Will Sharing STD Test Results Via Smartphone Ever Catch On?
You know the drill: Get your blood drawn and then nervously wait for a week to go by without a phone call, since most testing facilities say they’ll call within a week only if something’s amiss.
The app Healthvana set out to make the process of getting tested faster and easier. The app syncs with testing facilities to electronically deliver the results of STD tests faster and more efficiently, and also streamlines the process of following up with a doctor in the event of a positive test. It also allows you to prove your STD status to a potential sex partner, and they, in turn (in an ideal scenario), could show you theirs.
It’s not the first digital means of enabling users to share STD test results, but, to date, it’s the most popular–which isn’t exactly saying much. The website inSpot and the now defunct site U Should Know also created ways to digitally share test results with possible partners.
But will the concept ever catch on? So far, an apparent lack of users have kept any these apps from going viral or becoming standard protocol for people who go out and hook up. Medical professionals have even questioned whether facilities would be prepared to process and transmit results to patients as fast as the app-makers promise if there were large numbers of users.
According to a Huffington Post article:
“We just [wouldn’t] have the administrative staff to really comply with that,” said Dr. Alwyn Cohall, a professor of clinical population and family health at Columbia University’s Mailman School of Public Health and director of the Harlem Health Promotion Center. “If you have a huge clinical program, like a Planned Parenthood or a city department of health site, I would see difficulties in being able to devote the time to get people these records.” Indeed … there have already been instances in which providers have not responded to requests for records [by Healthvana and similar apps].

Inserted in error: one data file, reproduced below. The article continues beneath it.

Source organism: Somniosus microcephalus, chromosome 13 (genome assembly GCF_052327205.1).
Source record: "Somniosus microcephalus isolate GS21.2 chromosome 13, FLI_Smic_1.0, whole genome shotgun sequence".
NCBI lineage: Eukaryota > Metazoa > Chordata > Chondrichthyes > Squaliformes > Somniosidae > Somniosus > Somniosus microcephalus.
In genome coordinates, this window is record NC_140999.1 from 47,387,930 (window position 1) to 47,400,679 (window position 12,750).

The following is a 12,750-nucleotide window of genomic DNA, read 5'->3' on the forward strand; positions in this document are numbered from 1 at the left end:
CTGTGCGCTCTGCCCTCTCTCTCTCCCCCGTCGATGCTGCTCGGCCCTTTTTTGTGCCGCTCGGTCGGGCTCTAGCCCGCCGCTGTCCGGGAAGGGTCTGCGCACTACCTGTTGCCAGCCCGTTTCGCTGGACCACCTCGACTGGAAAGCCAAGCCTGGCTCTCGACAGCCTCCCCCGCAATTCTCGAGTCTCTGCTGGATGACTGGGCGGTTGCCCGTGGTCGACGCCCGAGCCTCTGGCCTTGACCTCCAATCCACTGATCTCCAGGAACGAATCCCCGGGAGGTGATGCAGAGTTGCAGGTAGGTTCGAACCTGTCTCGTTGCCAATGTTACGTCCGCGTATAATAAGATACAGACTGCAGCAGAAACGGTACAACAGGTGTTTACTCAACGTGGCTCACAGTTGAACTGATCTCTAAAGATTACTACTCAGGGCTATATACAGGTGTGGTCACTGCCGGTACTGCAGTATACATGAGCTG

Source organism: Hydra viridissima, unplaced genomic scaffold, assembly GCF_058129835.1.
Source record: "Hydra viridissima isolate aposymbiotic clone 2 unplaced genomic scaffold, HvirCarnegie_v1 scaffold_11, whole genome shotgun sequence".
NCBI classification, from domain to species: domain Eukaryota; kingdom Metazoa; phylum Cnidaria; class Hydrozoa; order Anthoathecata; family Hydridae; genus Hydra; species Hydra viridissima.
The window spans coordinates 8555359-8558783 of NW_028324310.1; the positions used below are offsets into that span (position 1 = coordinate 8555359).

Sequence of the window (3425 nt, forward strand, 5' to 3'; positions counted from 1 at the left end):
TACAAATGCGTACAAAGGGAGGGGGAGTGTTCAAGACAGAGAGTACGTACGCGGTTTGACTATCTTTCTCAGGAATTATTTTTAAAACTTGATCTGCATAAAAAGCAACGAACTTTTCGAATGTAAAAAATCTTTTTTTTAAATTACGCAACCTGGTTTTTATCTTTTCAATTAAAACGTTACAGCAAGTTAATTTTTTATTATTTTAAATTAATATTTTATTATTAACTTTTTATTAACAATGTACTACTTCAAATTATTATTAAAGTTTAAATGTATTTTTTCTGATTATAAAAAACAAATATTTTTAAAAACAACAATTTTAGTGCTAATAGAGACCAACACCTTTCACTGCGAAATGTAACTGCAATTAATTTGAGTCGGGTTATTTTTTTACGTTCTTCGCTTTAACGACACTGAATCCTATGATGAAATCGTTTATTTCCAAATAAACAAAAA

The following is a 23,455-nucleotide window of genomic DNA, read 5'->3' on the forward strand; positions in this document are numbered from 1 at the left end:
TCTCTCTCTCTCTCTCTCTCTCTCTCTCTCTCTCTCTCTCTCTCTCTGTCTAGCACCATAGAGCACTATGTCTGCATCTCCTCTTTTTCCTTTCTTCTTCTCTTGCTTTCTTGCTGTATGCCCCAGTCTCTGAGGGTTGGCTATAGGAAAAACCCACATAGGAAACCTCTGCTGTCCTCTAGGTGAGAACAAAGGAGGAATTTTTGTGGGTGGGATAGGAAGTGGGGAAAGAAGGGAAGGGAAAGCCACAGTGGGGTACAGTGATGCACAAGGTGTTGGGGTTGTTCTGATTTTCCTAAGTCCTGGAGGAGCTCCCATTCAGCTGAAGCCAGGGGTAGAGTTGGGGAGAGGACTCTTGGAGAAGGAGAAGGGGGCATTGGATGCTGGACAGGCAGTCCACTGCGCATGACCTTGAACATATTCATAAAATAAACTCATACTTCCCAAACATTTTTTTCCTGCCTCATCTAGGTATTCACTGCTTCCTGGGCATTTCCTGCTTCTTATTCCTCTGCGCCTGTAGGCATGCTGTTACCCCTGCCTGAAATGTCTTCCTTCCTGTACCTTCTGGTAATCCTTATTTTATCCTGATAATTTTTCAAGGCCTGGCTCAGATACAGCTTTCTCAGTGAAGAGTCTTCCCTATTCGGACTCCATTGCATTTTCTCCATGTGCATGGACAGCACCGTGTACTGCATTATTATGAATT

One of the biggest drawbacks is that a person can test clean, acquire an STD the next day and then go around showing people the results of his/her clean test without knowing he/she has been infected.
Healthvana’s founder, Ramin Bastini, acknowledged that potential issue in an interview with ABC News: “Bastani says he knows the app can’t definitively prove a user is ‘clean,’ as it will only reveal the results of your most recent test. But, he said, it does show a potential sex partner that you care about your sexual health.”
Cyber security should be another concern of patients who want their STD test results sent to their mobile devices. If hackers can gain access to celebrities’ personal photos, what’s to stop them from accessing STD test result records and disseminating them online?
So we’ll see what the future holds for digitally sharing STD results with prospective sexual partners, because it hasn’t quite taken off in the present.
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About Luke Harold Luke Harold is a journalist who has written for publications including the Philadelphia Inquirer and Orange County Register.